My friends are helpful and caring. I post a blog on a problem, and I’ll be smothered in advice and how-to’s to fix my problem. Even if I didn’t ask for help.
We’re a helping culture. Business prize problem-solvers and frown on those who don’t take action and take it quickly. To-do lists are touted as the traction in action. That’s all good. I’m a person of action myself, and I value getting busy and getting it done.
It’s a natural reaction to hear a problem and think about a solution. We’ve been trained to do it. Women do it because we are natural helpers. Men do it because action is presupposed to move toward an answer. In truth, action is often not what is needed in friendship.
Yesterday, a client told me, “When I need support and I get a to-do list, it just exhausts me.” And the client is absolutely right. What we want most from friends is to be heard. To be listened to. Often an answer isn’t needed. Just a nod of the head, or a hug.
We can’t fix other people’s hearts. We can witness their grief and validate their difficult feelings. Fixing is a natural impulse, but people who are angry, sad, or confused don’t need to be “should” on at that moment. They want to know that someone is on their side. Hears them. Sympathizes with their predicament.
We don’t do that, because empathy is much harder than advice. It demands looking into our heart and finding room for empathy. Grabbing a quick fix, an emotional bandage is much easier than sitting in silence, or asking a good question, or saying, “Wow that sounds tough for you right now,” and then being silent. We don’t like to admit we don’t know. We want our cheerful friend back, so we do something to make ourselves feel better. And that doesn’t help a friend who needs listening.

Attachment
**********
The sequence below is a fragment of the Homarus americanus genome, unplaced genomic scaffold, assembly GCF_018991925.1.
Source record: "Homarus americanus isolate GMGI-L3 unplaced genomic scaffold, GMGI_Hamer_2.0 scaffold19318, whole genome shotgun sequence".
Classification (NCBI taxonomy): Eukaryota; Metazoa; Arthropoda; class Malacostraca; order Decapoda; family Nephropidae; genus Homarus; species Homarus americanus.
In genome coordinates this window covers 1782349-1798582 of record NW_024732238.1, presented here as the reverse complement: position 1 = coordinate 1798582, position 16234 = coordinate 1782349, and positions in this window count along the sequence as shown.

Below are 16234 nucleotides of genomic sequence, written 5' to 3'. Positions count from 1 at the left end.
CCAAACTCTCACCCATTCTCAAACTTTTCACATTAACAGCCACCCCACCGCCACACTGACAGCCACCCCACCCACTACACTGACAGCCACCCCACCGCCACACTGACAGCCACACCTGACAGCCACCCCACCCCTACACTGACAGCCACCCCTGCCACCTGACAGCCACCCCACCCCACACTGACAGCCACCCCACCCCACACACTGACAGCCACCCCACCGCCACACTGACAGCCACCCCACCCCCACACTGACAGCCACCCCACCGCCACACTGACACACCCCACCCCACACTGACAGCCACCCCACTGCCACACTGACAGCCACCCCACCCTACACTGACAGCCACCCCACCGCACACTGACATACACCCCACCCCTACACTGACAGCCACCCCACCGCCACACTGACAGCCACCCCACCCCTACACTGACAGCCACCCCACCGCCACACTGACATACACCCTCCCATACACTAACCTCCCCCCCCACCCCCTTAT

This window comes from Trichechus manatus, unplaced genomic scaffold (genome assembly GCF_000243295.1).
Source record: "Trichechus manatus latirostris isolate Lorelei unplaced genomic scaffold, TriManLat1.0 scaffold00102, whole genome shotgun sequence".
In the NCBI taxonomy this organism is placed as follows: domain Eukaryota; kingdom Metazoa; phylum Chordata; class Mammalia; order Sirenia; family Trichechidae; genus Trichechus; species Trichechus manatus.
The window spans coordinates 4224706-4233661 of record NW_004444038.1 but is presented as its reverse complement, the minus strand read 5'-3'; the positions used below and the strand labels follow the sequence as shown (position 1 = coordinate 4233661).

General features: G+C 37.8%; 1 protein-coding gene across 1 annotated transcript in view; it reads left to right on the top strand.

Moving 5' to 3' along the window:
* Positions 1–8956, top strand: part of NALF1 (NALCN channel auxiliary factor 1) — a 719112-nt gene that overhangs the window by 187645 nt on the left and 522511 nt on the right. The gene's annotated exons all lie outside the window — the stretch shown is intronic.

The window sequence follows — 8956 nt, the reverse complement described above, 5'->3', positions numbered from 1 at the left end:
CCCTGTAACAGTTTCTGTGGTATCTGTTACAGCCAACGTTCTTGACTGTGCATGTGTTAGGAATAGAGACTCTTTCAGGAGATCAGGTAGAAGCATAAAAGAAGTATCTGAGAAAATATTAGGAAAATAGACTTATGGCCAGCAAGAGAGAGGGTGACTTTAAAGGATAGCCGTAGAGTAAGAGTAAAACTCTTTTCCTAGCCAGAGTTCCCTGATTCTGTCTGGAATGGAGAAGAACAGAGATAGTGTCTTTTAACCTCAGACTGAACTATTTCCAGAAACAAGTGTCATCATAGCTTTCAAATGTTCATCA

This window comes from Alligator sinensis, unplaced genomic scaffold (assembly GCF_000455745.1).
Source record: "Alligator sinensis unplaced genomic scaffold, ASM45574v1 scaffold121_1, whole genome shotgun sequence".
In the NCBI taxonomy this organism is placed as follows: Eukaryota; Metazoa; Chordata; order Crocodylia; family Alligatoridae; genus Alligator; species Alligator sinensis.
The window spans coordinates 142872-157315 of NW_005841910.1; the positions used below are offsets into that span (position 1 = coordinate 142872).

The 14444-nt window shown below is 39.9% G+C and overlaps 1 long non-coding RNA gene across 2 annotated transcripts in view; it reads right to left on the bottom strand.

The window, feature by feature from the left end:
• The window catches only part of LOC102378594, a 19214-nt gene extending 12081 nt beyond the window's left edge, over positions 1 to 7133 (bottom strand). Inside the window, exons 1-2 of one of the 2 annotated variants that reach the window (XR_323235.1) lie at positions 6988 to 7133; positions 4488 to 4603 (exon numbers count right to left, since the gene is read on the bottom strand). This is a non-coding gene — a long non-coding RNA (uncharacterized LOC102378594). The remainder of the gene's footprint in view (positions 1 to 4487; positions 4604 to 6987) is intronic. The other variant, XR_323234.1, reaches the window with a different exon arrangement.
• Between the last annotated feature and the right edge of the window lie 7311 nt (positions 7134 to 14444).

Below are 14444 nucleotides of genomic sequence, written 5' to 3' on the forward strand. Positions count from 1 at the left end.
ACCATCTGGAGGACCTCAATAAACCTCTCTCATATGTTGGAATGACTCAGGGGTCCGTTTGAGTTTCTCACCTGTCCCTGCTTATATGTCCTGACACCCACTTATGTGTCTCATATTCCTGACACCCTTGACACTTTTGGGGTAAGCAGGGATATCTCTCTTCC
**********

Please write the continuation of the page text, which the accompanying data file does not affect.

When I blog and ask, “What would you do?” I often get, “You should. . .” followed by well-meant intentions, usually suggestions the writer would never do–
“Sit down and write a gratitude list”
“Sit down and write a list of 10 reasons why [you should feel better].”
“Call up the person who hurt your feelings and tell them you love them”
Notice I said, “what would you do?” not, “tell me what I should do.” We want to fix things, so we reach for the emotional equivalent of kissing a boo-boo to make it better. We also want all this messy anger and tear business out of our lives, so fixing another person’s life is a handy reaction.
The best part is that if the other person’s life isn’t fixed, it was because they didn’t take our advice. Their fault. We are out of it. We can give them more advice on how to do it better next time.
Here’s a challenge: the next time someone pours out their heart to you, resist the urge to fix. Listen. Witness. Nod, repeat back some of the things you hear. Don’t tell your story, don’t tell a friend’s story. Listen. It is the best help of all.
–Image: Raven Listens (c) 2008, by Quinn McDonald
–Quinn McDonald is a certified creativity coach. See her work at (c) QuinnMcDonald. com. (c) 2008. All rights reserved.